This article is part of our celebration of Women’s History Month where we feature stories of remarkable women who have shaped our world. In this article, we give tribute to Marie Curie, the only woman to receive two Nobel Prizes.
7 November 1867 – 4 July 1934
Profession: Physicist, Chemist and Nobel Prize Winner
Marie Curie (1867-1934) was a Polish-French chemist whose immense contributions to the field of nuclear physics garnered her not one but two Nobel Prizes. She was the first woman to be awarded a Nobel Prize.
Marie Curie was born Maria Sklodowska in Warsaw in 1867 at a time when Poland was ruled by the Russian and the Austro-Hungarian empires. The fifth child of educator parents, Maria lost both her eldest sister and her mother to illnesses when she was still a child. Despite these losses, Maria excelled at the Russian high school in Warsaw, winning a gold medal upon her completion at the age of 16. However, she was unable to enroll in any area university because she was a woman.
Maria worked as a tutor and governess and later in a chemical laboratory in Warsaw. At this time, she also became involved in revolutionary politics as part of the nationalist university movement that admitted women. After saving enough money at the age of 24, Maria joined her older sister in Paris and began her scientific and mathematical studies at the Sorbonne.
She would live the rest of her life in France and was known there as “Marie”. After only two years, in 1893 she earned her degree in physics and began work in Gabriel Lippman’s laboratory. In 1894, she met Pierre Curie, a physics professor, whom she married in 1895. Together the Curies were a pioneering couple in scientific research and enjoyed a shared passion for travel and bicycle riding. They had two daughters – Irène and Eve.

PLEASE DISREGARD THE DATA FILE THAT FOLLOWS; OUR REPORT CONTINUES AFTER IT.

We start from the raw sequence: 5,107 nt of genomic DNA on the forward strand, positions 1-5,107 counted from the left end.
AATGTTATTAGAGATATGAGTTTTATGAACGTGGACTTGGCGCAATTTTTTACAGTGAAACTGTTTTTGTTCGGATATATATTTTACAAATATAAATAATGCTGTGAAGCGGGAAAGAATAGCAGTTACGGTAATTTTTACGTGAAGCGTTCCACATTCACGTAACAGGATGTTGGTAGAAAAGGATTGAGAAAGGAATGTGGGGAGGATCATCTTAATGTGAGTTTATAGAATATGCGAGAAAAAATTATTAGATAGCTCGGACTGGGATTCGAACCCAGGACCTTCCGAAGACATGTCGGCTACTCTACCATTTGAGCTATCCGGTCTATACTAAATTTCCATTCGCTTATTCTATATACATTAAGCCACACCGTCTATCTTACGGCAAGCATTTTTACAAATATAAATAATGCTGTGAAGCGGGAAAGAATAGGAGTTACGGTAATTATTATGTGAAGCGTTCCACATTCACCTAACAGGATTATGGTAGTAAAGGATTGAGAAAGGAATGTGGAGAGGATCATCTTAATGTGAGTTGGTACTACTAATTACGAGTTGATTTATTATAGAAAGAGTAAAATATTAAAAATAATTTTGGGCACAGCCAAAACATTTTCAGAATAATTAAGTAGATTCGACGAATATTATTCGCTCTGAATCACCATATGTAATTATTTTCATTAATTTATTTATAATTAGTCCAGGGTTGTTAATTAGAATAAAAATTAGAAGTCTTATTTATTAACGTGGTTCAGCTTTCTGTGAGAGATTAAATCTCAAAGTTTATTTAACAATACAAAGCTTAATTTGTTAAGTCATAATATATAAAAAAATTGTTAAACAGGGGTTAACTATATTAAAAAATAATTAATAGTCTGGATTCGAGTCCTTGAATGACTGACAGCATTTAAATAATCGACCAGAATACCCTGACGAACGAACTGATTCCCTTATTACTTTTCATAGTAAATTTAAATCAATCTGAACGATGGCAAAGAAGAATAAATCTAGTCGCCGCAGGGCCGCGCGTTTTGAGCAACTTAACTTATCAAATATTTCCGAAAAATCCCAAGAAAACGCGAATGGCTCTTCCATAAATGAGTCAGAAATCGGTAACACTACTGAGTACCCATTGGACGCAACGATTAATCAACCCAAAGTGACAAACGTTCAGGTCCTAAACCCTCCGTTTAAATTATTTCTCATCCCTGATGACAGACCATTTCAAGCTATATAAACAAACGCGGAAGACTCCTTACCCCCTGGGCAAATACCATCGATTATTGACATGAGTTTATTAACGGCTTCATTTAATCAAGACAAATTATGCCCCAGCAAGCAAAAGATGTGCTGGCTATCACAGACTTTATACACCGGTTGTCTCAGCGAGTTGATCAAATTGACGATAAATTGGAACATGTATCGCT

Curie received her PhD in physics in 1903. Together, the Curies discovered and then isolated the radioactive elements polonium and radium. (Curie named polonium after her native Poland). For this discovery they earned the Nobel Prize in Physics in 1903, shared with Henri Becquerel who had discovered radiation. This was the first time a Nobel Prize had been awarded to a woman. Unbelievably, Curie won a second Nobel Prize in 1911 (in Chemistry) for her continued work on radioactivity.
Initially serving as chief assistant in Pierre’s laboratory, Curie became director after his death in a tragic road accident in 1906. She also assumed his position as Professor of Physics and was the first woman to ever teach at the Sorbonne. She promoted the therapeutic use of radium especially during World War I when she organized mobile x-ray teams with the assistance of her elder daughter Irène. (Irène would later receive a Nobel Prize in Chemistry with her husband Frédéric Joliot.) Her younger daughter Eve worked as a journalist and would later publish a biography of her mother titled Madame Curie.
Curie traveled to the United States in 1921, taking her daughters with her, where she met President Warren Harding and she lectured widely, including in places as distant as Brazil. She also oversaw the establishment of the Curie Foundation in Paris and the Radium Institute in Warsaw (where her own sister became director). Curie died in 1934 from leukemia which had developed from accumulated radiation exposure. Her contributions to the field are legendary, and her office and laboratory in the Radium Institute in Paris are now preserved as the Curie Museum.
- The first woman to receive a Ph.D. in France.
- The first female professor at the Sorbonne.
- The first woman to win the Nobel Prize.
- The first person to win more than one Nobel Prize (and to this day, the only woman to win more than once).
- And the first person to win a Nobel Prize in more than one scientific field.
#EachforEqual #IWD2020 #InternationalWomensDay